After The Kashmir Files, The Kerala Story has become the second movie to have rattled Islamic supremacists and apologists in India. The movie’s plot follows a group of women from Kerala who converted to Islam and eventually joined the Islamic State of Iraq and Syria, (ISIS). This has triggered the “moderate Muslims” in the media and the political realm alike. They argue that the movie targets Islam and Muslims in general. Leaders of political parties known for their unapologetic pandering to Muslims have denounced the movie’s veracity. It is baffling how they can deny proven facts with such unabashed shamelessness and surrender to the Islamic voting bloc.
What about the four Indian women from Kerala who were accompanied by their Muslim husbands, who first encouraged them to convert to Islam and then join ISIS? These women, identified as Sonia Sebastian, alias Ayisha; Raffeala; Merrin Jacob, alias Mariyam; and Nimisha, alias Fathima Isa, are imprisoned in Afghanistan. Indian agencies interviewed them in Kabul in December 2019. They ended up as ISIS affiliates who surrendered to authorities after their husbands died in different attacks in Afghanistan. These are not movie plots, but stark facts documented by official sources of multiple countries.
According to India’ National Investigation Agency (NIA), Sebastian, an engineering graduate, left India in May 2016 with her husband, Abdul Rashid Abdulla. She took private classes in support of the Islamic State and jihad during the last part of Ramadan.
Merrin Jacob was married to Palakkad resident Bestin Vincent. They escaped to Afghanistan in 2016, converted to Islam, and lived in Islamic State-controlled territory. Nimisha was married to Vincent’s brother Bexon. They also converted to Islam and accompanied Merrin and Bestin to Afghanistan.
Reffeala was married to a 37-year-old physician, Ijas Kallukettiya Purayil; he is identified as one of the Islamic State terrorists who stormed an Eastern Afghanistan prison in August 2020 as a participant in an attack that killed 30 individuals.
These four ISIS brides are not the only recruits to the Islamic State from Kerala. In 2016, over 20 Muslim youths disappeared from Kerala, and at least eleven were suspected of reaching the Islamic State terror camps in Syria. The same year, the famous Indian media house, India Today, observed: “If these well educated professionals from Kerala indeed set out to join the Islamic State, it is an issue the governments, both the central and the state, should immediately look into and curb.”
In 2021, the NIA started investigating the alleged anti-national activities of Mohammed Ameen, alias Abu Yahya. He had been running several channels dedicated to ISIS propaganda on various social media platforms. The probe revealed that Ameen was in touch with one Deepthi Marla from Kerala, “a converted Muslim” who was married to Mangalore-based man, Anas Abdul Rahiman. In 2015, Deepti went to Dubai to pursue higher studies; there, she met Mizha Siddeeque; both women developed an inclination towards ISIS. The NIA said: “They both returned to India, and Deepthi got in touch with Ameen, Obaid Hamid Matta, Madesh Shankar alias Abdullah and others and made plans to undertake ‘Hijrah’ to ISIS-administered territory.”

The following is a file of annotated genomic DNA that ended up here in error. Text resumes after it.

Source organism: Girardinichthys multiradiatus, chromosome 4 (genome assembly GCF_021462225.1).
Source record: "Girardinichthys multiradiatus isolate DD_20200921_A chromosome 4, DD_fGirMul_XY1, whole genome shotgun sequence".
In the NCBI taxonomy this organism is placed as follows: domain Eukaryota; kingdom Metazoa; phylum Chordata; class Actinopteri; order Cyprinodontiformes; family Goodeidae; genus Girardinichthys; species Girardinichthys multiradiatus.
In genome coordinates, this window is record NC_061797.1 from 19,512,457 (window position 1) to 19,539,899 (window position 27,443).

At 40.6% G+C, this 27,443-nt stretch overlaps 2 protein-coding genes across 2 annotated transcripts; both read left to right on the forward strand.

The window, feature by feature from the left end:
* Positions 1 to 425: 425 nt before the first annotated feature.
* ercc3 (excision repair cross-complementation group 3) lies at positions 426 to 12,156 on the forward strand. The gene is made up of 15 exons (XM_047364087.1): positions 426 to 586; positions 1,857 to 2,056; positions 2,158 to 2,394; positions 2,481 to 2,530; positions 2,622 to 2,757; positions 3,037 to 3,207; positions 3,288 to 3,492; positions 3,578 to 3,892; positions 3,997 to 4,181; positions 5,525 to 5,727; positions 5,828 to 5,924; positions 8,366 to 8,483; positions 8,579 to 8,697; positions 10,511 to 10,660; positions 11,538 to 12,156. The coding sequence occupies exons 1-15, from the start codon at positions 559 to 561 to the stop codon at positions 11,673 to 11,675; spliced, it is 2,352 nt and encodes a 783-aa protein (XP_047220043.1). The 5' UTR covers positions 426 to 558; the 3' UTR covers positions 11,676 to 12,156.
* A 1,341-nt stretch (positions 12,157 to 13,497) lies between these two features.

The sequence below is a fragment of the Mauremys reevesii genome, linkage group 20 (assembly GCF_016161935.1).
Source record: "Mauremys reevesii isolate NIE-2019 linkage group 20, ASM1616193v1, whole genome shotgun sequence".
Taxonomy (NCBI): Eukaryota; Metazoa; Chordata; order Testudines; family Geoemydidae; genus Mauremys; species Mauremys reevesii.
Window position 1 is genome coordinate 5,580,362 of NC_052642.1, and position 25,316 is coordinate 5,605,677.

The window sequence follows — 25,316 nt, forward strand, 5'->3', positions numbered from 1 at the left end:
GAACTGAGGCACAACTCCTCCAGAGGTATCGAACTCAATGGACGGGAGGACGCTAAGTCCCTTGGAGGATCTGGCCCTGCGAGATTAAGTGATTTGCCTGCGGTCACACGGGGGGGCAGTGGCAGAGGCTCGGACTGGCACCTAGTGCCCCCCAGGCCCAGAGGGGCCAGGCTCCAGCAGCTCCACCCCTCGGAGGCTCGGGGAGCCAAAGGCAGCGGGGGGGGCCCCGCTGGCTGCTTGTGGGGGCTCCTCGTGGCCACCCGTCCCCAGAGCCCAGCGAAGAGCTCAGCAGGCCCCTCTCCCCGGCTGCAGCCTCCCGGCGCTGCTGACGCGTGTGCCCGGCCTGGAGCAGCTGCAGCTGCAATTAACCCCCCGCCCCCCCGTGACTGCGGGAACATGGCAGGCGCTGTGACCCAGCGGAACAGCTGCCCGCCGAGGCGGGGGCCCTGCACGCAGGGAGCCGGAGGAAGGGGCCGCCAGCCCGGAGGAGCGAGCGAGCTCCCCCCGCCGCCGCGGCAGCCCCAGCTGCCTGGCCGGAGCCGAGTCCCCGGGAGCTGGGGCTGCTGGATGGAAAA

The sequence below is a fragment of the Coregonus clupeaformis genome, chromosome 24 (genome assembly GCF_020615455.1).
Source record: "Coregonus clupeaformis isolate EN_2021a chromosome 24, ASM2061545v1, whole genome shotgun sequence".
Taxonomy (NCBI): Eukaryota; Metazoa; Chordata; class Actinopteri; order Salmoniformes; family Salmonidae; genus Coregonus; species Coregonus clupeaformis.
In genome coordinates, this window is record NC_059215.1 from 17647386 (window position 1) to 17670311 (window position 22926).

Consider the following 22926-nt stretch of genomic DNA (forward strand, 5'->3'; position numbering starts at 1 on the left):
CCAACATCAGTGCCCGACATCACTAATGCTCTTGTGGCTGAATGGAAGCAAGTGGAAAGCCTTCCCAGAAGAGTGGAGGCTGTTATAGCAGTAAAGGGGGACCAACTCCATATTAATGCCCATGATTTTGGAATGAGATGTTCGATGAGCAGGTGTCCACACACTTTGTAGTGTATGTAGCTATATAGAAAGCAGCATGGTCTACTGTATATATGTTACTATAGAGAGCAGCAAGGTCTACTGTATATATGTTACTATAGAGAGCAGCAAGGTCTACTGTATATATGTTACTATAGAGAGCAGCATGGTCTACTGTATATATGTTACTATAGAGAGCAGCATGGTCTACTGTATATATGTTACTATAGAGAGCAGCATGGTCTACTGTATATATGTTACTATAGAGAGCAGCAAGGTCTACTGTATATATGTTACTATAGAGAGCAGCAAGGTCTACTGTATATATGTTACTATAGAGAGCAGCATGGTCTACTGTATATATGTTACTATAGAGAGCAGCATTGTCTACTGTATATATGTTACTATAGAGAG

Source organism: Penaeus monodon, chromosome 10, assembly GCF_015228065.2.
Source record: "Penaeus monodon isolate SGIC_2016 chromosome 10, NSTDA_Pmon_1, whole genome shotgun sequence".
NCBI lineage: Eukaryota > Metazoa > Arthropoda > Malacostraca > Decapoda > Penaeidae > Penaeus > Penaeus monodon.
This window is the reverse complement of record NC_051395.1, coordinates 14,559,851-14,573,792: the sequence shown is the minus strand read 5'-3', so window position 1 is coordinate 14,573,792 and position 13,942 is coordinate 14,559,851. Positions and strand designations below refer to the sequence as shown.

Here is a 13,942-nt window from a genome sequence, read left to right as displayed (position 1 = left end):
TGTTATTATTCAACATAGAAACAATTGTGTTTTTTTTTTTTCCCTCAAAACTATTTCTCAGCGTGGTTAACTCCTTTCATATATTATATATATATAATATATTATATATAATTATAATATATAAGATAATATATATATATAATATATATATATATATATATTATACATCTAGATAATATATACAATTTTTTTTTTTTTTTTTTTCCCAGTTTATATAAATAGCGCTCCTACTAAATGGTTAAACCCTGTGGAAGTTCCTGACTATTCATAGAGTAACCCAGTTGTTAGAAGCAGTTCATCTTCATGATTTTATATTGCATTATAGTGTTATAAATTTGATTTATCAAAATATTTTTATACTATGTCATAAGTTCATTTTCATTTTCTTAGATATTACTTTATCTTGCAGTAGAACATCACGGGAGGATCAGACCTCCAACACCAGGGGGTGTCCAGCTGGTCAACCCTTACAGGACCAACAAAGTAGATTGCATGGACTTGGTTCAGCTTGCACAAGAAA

In July 2022, an NIA special court sentenced three men, identified as Midhilaj, Abdul Rasaq and Hamsa from Kerala, to over five years in jail after finding them guilty in the Valapattanam Islamic State (IS) case. They were promulgating ISIS ideology, recruiting youth for the Islamic outfit, and planning to migrate to Syria.
The number of recruits to the terror outfit from India increased sharply during the first quarter of 2023. While the Islamic State recruited 21 youths in December 2022, the number spiked to 28 in January, 37 in February, 36 in March and 68 in April, according to counterterror experts tracking the group. This time, youth from other states, including Rajasthan and Karnataka, were also seen to join the Islamic state. ISIS recruited these members through virtual channels and indoctrinated them with the jihad ideology through terror training on the dark web Academy set up by the outfit. ISIS is known to identify its targeted recruits by contacting them on social media platforms.
Undeniably, India is at risk of losing many of its youth to ISIS in the coming years, and gullible girls who get easily convinced to convert to Islam and join the terror outfit are the easiest targets.
The movie The Kerala Story may not exercise creative freedom in the treatment of the plot. But the intellectual clique that is writing it off as absolute nonsense, as well as influential people demanding that the courts take action to ban it, and pro-Muslim governments that are banning its screening in their states suggest that the film has indeed exposed the uncomfortable truth, and the Islamic faction in India has been thrown off balance.